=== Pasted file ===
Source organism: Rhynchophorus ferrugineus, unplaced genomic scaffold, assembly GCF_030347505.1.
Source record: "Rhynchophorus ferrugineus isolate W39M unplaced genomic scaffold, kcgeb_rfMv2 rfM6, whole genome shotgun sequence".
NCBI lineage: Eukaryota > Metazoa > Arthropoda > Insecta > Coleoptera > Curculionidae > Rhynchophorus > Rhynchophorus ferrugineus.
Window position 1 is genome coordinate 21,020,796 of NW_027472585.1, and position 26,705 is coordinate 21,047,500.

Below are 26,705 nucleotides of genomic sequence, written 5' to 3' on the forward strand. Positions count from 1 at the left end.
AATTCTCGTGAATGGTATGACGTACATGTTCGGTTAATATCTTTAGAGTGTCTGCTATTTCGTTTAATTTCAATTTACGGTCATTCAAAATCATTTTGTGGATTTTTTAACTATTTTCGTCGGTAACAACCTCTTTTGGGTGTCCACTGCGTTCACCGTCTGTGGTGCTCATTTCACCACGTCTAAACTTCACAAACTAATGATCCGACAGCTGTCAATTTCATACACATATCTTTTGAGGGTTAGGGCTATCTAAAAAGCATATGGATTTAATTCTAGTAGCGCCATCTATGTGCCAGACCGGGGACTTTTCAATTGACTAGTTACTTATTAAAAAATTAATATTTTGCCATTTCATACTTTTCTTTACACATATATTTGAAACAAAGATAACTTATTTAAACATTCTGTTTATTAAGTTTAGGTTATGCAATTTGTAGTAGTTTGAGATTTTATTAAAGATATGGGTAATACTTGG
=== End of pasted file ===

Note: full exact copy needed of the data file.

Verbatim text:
Source organism: Rhynchophorus ferrugineus, unplaced genomic scaffold, assembly GCF_030347505.1.
Source record: "Rhynchophorus ferrugineus isolate W39M unplaced genomic scaffold, kcgeb_rfMv2 rfM6, whole genome shotgun sequence".
NCBI lineage: Eukaryota > Metazoa > Arthropoda > Insecta > Coleoptera > Curculionidae > Rhynchophorus > Rhynchophorus ferrugineus.
Window position 1 is genome coordinate 21,020,796 of NW_027472585.1, and position 26,705 is coordinate 21,047,500.

Below are 26,705 nucleotides of genomic sequence, written 5' to 3' on the forward strand. Positions count from 1 at the left end.
AATTCTCGTGAATGGTATGACGTACATGTTCGGTTAATATCTTTAGAGTGTCTGCTATTTCGTTTAATTTCAATTTACGGTCATTCAAAATCATTTTGTGGATTTTTTAACTATTTTCGTCGGTAACAACCTCTTTTGGGTGTCCACTGCGTTCACCGTCTGTGGTGCTCATTTCACCACGTCTAAACTTCACAAACTAATGATCCGACAGCTGTCAATTTCATACACATATCTTTTGAGGGTTAGGGCTATCTAAAAAGCATATGGATTTAATTCTAGTAGCGCCATCTATGTGCCAGACCGGGGACTTTTCAATTGACTAGTTACTTATTAAAAAATTAATATTTTGCCATTTCATACTTTTCTTTACACATATATTTGAAACAAAGATAACTTATTTAAACATTCTGTTTATTAAGTTTAGGTTATGCAATTTGTAGTAGTTTGAGATTTTATTAAAGATATGGGTAATACTTGG